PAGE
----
Yes and No groups spent at least €3.5 million on treaty campaigns
ANALYSIS:Fianna Fáil, Fine Gael and Labour spent a total of about €1 million campaigning for a Yes vote in the referendum, writes MARY MINIHANAT LEAST €3.5 million was spent by the main groups campaigning for and against the Lisbon Treaty, while the Referendum Commission spent under €4 million.
Political parties said they spent about €1.47 million, including contributions from European Parliament groups, while various civil society groups and corporations revealed spending of about €2 million.
The Yes side’s biggest spenders were Ireland for Europe, Fianna Fáil and Ryanair, who were all about the €500,000 mark, while anti-treaty group Cóir was far ahead of other No campaigners with €250,000.
The Referendum Commission had a budget of €4.2 million but spent “well under €4 million”, according to a spokesman. The commission’s role was to explain the referendum proposals, promote public awareness of the referendum and encourage the electorate to vote.
The Department of Foreign Affairs spent €700,000, a spokesman said, with the bulk of that figure going towards the cost of informative leaflets, postcards and a website.
The European Commission spent €150,000 on a guide to the Lisbon Treaty distributed by Irish Sunday newspapers. This spending was in addition to signing a €1.6 million public relations contract to provide information about the European Union. A spokeswoman said this work would continue until next May.
On the Yes side, Fianna Fáil’s spend was expected to be €500,000, according to a party spokesman. The Alliance of Liberals and Democrats for Europe grouping in the European Parliament provided €125,000 of that amount.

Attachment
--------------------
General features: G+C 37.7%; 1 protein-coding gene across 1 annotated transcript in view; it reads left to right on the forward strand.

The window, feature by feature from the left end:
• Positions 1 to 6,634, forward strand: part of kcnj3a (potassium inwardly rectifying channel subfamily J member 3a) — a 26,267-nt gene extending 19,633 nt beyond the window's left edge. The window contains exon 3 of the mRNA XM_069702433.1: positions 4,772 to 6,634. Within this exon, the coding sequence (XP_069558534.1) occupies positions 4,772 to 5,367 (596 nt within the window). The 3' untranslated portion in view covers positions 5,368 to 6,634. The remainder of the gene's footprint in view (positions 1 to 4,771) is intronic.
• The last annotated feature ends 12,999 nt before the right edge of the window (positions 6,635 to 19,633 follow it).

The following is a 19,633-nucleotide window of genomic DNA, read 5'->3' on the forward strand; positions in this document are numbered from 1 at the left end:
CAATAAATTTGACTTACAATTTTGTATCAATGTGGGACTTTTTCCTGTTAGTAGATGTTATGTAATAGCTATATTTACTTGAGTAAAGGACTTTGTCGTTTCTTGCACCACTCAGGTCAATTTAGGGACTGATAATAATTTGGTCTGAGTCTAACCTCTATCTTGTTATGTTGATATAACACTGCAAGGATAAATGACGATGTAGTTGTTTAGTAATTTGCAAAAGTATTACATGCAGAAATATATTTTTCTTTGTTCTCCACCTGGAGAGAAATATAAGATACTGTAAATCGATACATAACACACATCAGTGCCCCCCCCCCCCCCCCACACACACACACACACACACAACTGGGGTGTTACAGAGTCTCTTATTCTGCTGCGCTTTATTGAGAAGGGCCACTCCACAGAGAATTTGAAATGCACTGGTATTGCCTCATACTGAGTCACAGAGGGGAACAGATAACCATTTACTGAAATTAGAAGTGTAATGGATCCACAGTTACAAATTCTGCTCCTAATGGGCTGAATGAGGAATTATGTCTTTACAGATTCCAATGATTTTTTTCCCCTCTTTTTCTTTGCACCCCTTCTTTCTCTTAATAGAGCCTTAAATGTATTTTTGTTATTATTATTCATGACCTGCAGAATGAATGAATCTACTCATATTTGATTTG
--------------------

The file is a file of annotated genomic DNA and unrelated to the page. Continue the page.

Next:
A Fine Gael spokesman said his “best estimate” of the party’s campaign spend was €300,000, with between €80,000 and €90,000 of that coming from its partners in the European Parliament, the European People’s Party.
The Labour Party spent €200,000. Half of that amount came from party coffers and the other €100,000 came from colleagues in the Party of European Socialists (PES) grouping in the European Parliament, according to campaign director Joe Costello.
The Green Party ended up spending about €13,000, having originally said its spending would be limited to €5,000.
A spokesman said the party had initially not realised it could obtain additional funding from Brussels. The United Kingdom Independence Party’s (UKIP) entrance into the campaign “redoubled our resolve”, he said.
Extra funds were then sought from the Green group in the European Parliament, and €8,000 was received.
Ryanair’s chief executive Michael O’Leary said last week that the airline spent just under €500,000 on the campaign.
Intel’s spending was “in and around” €300,000, a spokesman said.
He said the decision of Intel Ireland’s general manager, Jim O’Hara, to intervene in the debate, combined with former Intel boss Craig Barrett’s widely-reported appearance at the Global Economic Forum at Farmleigh, Dublin gave the company’s campaign resonance and “dimensions beyond pure spend”.
The employers’ group Ibec had a budget of €150,000.
Among the civil society groups, Ireland for Europe, led by former European Parliament president Pat Cox and Prof Brigid Laffan, raised and spent €500,000, a spokeswoman said.